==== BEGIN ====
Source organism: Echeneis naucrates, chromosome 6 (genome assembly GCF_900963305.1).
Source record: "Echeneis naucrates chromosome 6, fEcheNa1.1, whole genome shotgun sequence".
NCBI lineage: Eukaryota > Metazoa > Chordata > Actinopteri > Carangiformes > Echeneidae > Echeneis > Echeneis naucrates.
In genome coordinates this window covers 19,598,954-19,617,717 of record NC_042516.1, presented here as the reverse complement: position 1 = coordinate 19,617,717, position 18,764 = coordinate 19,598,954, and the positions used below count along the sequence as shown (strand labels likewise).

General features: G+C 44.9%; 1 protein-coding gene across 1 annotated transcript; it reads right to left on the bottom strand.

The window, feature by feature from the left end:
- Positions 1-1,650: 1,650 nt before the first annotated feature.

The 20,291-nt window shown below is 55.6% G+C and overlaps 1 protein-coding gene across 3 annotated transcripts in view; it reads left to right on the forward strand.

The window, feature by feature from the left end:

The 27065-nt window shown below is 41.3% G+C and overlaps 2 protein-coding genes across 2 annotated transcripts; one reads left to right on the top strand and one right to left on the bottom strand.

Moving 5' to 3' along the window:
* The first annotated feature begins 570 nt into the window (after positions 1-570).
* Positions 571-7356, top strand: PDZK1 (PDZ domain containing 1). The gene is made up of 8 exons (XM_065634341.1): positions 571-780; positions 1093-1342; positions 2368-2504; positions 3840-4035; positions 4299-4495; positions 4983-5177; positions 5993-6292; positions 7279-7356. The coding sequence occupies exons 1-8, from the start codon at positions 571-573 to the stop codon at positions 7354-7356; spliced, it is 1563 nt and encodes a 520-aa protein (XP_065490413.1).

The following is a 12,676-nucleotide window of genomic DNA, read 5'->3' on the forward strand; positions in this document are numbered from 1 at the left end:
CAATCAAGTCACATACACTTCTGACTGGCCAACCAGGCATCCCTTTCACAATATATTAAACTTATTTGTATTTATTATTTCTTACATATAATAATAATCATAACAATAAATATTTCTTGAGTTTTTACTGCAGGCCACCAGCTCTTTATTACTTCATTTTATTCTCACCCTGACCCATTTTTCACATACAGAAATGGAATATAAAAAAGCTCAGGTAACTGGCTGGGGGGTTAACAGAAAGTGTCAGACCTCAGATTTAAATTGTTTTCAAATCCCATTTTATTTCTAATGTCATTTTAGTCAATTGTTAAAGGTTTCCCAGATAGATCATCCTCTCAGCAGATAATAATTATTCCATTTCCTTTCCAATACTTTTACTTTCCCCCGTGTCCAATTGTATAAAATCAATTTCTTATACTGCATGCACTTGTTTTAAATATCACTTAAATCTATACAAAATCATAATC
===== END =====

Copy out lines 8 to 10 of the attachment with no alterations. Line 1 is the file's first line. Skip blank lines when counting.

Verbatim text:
The 20,291-nt window shown below is 55.6% G+C and overlaps 1 protein-coding gene across 3 annotated transcripts in view; it reads left to right on the forward strand.

The window, feature by feature from the left end:

The 27065-nt window shown below is 41.3% G+C and overlaps 2 protein-coding genes across 2 annotated transcripts; one reads left to right on the top strand and one right to left on the bottom strand.